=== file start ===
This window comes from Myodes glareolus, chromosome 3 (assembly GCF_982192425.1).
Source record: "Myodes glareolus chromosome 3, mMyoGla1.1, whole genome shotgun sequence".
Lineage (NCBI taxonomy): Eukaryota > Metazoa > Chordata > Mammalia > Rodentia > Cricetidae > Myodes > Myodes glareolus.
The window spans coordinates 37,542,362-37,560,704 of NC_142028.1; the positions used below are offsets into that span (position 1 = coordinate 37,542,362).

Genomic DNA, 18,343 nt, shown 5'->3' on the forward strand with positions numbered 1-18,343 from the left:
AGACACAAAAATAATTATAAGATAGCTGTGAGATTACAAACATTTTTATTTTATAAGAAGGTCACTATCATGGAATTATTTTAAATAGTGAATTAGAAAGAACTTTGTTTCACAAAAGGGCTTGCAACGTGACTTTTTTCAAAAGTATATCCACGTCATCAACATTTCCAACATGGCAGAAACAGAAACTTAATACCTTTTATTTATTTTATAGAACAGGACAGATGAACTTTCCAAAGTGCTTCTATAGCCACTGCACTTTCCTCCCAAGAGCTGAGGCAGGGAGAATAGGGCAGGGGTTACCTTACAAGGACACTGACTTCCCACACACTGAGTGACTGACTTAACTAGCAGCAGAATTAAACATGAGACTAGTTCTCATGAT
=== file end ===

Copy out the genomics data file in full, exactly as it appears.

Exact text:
This window comes from Myodes glareolus, chromosome 3 (assembly GCF_982192425.1).
Source record: "Myodes glareolus chromosome 3, mMyoGla1.1, whole genome shotgun sequence".
Lineage (NCBI taxonomy): Eukaryota > Metazoa > Chordata > Mammalia > Rodentia > Cricetidae > Myodes > Myodes glareolus.
The window spans coordinates 37,542,362-37,560,704 of NC_142028.1; the positions used below are offsets into that span (position 1 = coordinate 37,542,362).

Genomic DNA, 18,343 nt, shown 5'->3' on the forward strand with positions numbered 1-18,343 from the left:
AGACACAAAAATAATTATAAGATAGCTGTGAGATTACAAACATTTTTATTTTATAAGAAGGTCACTATCATGGAATTATTTTAAATAGTGAATTAGAAAGAACTTTGTTTCACAAAAGGGCTTGCAACGTGACTTTTTTCAAAAGTATATCCACGTCATCAACATTTCCAACATGGCAGAAACAGAAACTTAATACCTTTTATTTATTTTATAGAACAGGACAGATGAACTTTCCAAAGTGCTTCTATAGCCACTGCACTTTCCTCCCAAGAGCTGAGGCAGGGAGAATAGGGCAGGGGTTACCTTACAAGGACACTGACTTCCCACACACTGAGTGACTGACTTAACTAGCAGCAGAATTAAACATGAGACTAGTTCTCATGAT